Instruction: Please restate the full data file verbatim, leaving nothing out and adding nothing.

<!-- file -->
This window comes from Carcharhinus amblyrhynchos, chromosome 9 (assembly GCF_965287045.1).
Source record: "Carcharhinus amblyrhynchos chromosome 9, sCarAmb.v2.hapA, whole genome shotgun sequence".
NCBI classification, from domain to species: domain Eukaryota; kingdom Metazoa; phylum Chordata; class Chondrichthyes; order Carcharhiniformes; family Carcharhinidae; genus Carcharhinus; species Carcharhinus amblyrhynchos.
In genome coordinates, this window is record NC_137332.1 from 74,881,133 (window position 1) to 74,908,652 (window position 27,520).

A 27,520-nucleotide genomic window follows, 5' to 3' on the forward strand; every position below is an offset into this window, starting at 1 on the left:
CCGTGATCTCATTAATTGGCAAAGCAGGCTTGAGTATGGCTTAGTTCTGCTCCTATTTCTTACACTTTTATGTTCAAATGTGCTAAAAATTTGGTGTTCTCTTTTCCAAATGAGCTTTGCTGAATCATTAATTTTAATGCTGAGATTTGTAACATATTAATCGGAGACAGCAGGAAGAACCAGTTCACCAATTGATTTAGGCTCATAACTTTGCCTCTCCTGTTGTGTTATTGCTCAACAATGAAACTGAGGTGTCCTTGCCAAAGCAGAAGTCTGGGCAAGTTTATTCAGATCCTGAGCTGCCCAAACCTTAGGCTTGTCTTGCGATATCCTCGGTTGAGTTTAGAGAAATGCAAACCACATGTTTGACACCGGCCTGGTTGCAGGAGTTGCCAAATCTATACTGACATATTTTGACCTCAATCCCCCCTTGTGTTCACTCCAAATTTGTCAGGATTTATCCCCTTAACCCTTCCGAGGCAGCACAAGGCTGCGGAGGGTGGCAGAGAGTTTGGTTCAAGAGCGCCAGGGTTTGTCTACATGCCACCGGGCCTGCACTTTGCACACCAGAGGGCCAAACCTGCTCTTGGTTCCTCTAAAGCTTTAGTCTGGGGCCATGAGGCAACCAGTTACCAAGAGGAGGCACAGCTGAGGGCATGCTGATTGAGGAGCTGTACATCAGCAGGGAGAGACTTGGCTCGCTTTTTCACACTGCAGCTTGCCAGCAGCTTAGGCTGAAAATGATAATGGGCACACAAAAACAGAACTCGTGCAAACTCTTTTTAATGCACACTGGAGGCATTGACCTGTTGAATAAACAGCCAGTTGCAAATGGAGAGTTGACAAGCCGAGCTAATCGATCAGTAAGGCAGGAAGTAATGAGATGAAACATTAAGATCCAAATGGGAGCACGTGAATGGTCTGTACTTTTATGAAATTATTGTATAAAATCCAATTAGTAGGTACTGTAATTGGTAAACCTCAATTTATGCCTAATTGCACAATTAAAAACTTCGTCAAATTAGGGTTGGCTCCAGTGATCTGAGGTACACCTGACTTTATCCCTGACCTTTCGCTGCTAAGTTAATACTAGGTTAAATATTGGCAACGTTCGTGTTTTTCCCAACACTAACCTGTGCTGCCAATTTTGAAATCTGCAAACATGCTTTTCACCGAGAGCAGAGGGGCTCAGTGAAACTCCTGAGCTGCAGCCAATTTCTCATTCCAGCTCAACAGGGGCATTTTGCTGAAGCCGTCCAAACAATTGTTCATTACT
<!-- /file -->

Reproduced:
This window comes from Carcharhinus amblyrhynchos, chromosome 9 (assembly GCF_965287045.1).
Source record: "Carcharhinus amblyrhynchos chromosome 9, sCarAmb.v2.hapA, whole genome shotgun sequence".
NCBI classification, from domain to species: domain Eukaryota; kingdom Metazoa; phylum Chordata; class Chondrichthyes; order Carcharhiniformes; family Carcharhinidae; genus Carcharhinus; species Carcharhinus amblyrhynchos.
In genome coordinates, this window is record NC_137332.1 from 74,881,133 (window position 1) to 74,908,652 (window position 27,520).

A 27,520-nucleotide genomic window follows, 5' to 3' on the forward strand; every position below is an offset into this window, starting at 1 on the left:
CCGTGATCTCATTAATTGGCAAAGCAGGCTTGAGTATGGCTTAGTTCTGCTCCTATTTCTTACACTTTTATGTTCAAATGTGCTAAAAATTTGGTGTTCTCTTTTCCAAATGAGCTTTGCTGAATCATTAATTTTAATGCTGAGATTTGTAACATATTAATCGGAGACAGCAGGAAGAACCAGTTCACCAATTGATTTAGGCTCATAACTTTGCCTCTCCTGTTGTGTTATTGCTCAACAATGAAACTGAGGTGTCCTTGCCAAAGCAGAAGTCTGGGCAAGTTTATTCAGATCCTGAGCTGCCCAAACCTTAGGCTTGTCTTGCGATATCCTCGGTTGAGTTTAGAGAAATGCAAACCACATGTTTGACACCGGCCTGGTTGCAGGAGTTGCCAAATCTATACTGACATATTTTGACCTCAATCCCCCCTTGTGTTCACTCCAAATTTGTCAGGATTTATCCCCTTAACCCTTCCGAGGCAGCACAAGGCTGCGGAGGGTGGCAGAGAGTTTGGTTCAAGAGCGCCAGGGTTTGTCTACATGCCACCGGGCCTGCACTTTGCACACCAGAGGGCCAAACCTGCTCTTGGTTCCTCTAAAGCTTTAGTCTGGGGCCATGAGGCAACCAGTTACCAAGAGGAGGCACAGCTGAGGGCATGCTGATTGAGGAGCTGTACATCAGCAGGGAGAGACTTGGCTCGCTTTTTCACACTGCAGCTTGCCAGCAGCTTAGGCTGAAAATGATAATGGGCACACAAAAACAGAACTCGTGCAAACTCTTTTTAATGCACACTGGAGGCATTGACCTGTTGAATAAACAGCCAGTTGCAAATGGAGAGTTGACAAGCCGAGCTAATCGATCAGTAAGGCAGGAAGTAATGAGATGAAACATTAAGATCCAAATGGGAGCACGTGAATGGTCTGTACTTTTATGAAATTATTGTATAAAATCCAATTAGTAGGTACTGTAATTGGTAAACCTCAATTTATGCCTAATTGCACAATTAAAAACTTCGTCAAATTAGGGTTGGCTCCAGTGATCTGAGGTACACCTGACTTTATCCCTGACCTTTCGCTGCTAAGTTAATACTAGGTTAAATATTGGCAACGTTCGTGTTTTTCCCAACACTAACCTGTGCTGCCAATTTTGAAATCTGCAAACATGCTTTTCACCGAGAGCAGAGGGGCTCAGTGAAACTCCTGAGCTGCAGCCAATTTCTCATTCCAGCTCAACAGGGGCATTTTGCTGAAGCCGTCCAAACAATTGTTCATTACT